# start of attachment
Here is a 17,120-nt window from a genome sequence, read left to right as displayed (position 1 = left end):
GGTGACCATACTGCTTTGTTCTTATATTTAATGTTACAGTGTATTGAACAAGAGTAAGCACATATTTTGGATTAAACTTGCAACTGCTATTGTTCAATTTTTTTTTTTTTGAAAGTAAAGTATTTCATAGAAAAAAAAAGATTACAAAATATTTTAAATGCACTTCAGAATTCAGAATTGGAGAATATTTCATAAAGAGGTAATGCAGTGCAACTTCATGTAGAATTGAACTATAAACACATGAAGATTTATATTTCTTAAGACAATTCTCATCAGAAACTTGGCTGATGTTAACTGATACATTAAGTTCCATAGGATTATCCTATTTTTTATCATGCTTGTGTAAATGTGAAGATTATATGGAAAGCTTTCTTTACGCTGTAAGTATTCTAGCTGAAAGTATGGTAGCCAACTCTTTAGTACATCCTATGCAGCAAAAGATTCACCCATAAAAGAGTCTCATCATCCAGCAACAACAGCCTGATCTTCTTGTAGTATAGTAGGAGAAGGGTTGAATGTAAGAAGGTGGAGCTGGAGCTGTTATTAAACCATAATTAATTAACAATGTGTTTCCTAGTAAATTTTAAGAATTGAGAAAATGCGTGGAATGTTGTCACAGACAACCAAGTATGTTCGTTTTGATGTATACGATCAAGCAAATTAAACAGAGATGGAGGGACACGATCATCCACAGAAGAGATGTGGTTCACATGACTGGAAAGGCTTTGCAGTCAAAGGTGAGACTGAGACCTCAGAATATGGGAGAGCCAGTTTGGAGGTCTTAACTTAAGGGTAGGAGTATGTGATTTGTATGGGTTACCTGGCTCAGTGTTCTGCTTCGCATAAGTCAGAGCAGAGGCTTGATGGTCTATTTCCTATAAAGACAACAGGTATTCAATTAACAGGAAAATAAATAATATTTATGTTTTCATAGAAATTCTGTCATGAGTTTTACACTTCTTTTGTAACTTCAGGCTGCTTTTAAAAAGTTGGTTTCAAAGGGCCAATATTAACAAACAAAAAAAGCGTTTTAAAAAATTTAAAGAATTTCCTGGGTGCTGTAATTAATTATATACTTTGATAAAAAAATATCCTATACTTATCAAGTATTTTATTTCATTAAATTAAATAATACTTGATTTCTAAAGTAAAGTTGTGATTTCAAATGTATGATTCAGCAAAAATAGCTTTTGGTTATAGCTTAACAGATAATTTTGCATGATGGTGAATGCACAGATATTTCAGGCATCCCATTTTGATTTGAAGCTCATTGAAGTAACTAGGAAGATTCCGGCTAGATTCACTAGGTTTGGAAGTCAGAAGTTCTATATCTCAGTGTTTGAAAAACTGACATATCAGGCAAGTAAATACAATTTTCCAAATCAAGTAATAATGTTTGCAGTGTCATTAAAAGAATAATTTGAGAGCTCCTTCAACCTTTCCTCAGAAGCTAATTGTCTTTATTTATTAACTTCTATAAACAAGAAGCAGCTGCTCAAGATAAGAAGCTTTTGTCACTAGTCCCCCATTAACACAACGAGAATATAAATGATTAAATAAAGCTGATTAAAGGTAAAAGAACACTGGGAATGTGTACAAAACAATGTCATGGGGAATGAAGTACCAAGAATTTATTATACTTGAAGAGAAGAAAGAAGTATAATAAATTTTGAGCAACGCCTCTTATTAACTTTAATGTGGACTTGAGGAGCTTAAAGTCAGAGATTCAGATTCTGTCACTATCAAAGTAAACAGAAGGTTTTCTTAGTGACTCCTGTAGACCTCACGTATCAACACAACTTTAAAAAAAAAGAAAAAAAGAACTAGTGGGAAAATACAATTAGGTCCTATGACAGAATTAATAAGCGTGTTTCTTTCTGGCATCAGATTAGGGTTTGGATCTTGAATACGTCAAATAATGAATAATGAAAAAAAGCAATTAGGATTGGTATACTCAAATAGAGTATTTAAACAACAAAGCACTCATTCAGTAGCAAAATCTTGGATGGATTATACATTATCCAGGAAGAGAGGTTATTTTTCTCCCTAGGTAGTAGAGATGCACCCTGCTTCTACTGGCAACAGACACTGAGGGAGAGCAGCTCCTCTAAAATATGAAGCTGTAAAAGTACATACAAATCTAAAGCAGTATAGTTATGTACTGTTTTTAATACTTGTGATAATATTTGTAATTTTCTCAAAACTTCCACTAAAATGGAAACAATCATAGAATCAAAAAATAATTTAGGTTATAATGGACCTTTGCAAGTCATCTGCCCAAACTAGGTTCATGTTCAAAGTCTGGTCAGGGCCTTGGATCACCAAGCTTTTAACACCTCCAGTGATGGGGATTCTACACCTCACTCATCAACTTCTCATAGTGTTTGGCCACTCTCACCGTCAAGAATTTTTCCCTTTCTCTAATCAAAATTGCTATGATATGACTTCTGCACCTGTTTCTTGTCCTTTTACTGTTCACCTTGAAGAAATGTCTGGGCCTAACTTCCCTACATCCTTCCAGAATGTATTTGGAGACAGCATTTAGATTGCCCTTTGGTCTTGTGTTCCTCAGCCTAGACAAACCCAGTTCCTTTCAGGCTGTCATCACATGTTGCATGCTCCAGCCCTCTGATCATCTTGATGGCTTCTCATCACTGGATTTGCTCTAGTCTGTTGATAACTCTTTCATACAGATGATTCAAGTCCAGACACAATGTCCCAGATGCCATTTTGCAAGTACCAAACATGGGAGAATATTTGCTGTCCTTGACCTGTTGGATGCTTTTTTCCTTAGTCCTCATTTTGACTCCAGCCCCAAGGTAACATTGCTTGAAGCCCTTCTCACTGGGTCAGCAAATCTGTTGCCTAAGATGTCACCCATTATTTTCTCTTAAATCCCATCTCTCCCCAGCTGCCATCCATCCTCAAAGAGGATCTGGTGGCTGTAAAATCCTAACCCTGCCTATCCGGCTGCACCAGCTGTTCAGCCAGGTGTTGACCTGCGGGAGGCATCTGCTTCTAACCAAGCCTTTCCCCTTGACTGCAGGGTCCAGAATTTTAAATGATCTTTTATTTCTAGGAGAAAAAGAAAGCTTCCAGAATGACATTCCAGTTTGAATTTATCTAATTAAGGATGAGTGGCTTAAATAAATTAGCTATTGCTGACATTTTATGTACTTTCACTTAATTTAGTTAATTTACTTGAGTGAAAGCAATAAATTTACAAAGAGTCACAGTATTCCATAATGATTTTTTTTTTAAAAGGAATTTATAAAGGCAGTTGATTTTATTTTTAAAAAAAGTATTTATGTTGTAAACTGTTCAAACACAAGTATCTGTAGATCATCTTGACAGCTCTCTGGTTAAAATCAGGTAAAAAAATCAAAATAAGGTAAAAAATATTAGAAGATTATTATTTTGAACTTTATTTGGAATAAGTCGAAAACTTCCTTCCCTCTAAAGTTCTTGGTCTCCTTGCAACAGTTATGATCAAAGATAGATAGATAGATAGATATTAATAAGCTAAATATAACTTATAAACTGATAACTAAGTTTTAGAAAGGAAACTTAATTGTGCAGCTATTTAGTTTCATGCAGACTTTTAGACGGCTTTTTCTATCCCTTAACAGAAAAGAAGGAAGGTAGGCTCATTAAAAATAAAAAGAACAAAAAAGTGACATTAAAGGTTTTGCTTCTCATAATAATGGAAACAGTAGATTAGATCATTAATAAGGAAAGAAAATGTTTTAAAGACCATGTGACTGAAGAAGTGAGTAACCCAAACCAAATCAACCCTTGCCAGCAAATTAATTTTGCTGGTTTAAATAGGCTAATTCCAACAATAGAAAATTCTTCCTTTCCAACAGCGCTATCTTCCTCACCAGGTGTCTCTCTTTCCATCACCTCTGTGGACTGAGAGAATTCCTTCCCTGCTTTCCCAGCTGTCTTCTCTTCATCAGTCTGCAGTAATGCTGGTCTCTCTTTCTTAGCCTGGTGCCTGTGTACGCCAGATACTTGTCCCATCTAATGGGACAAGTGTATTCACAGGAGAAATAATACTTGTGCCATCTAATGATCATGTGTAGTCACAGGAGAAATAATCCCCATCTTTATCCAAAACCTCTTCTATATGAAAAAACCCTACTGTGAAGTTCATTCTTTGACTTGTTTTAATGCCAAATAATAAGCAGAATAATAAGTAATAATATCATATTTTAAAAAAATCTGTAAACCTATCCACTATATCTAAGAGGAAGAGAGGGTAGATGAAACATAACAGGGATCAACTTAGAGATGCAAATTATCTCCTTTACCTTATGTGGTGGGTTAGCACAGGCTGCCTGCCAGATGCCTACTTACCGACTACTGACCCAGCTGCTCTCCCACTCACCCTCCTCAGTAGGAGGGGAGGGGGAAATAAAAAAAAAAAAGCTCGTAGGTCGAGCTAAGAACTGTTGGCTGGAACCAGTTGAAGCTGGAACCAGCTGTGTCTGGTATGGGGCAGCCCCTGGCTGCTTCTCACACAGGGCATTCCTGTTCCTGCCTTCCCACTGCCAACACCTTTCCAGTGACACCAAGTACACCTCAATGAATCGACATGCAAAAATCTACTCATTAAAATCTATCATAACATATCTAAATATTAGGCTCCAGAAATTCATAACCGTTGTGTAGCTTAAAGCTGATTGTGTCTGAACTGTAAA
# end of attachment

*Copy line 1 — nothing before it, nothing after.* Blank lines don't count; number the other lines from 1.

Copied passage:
Here is a 17,120-nt window from a genome sequence, read left to right as displayed (position 1 = left end):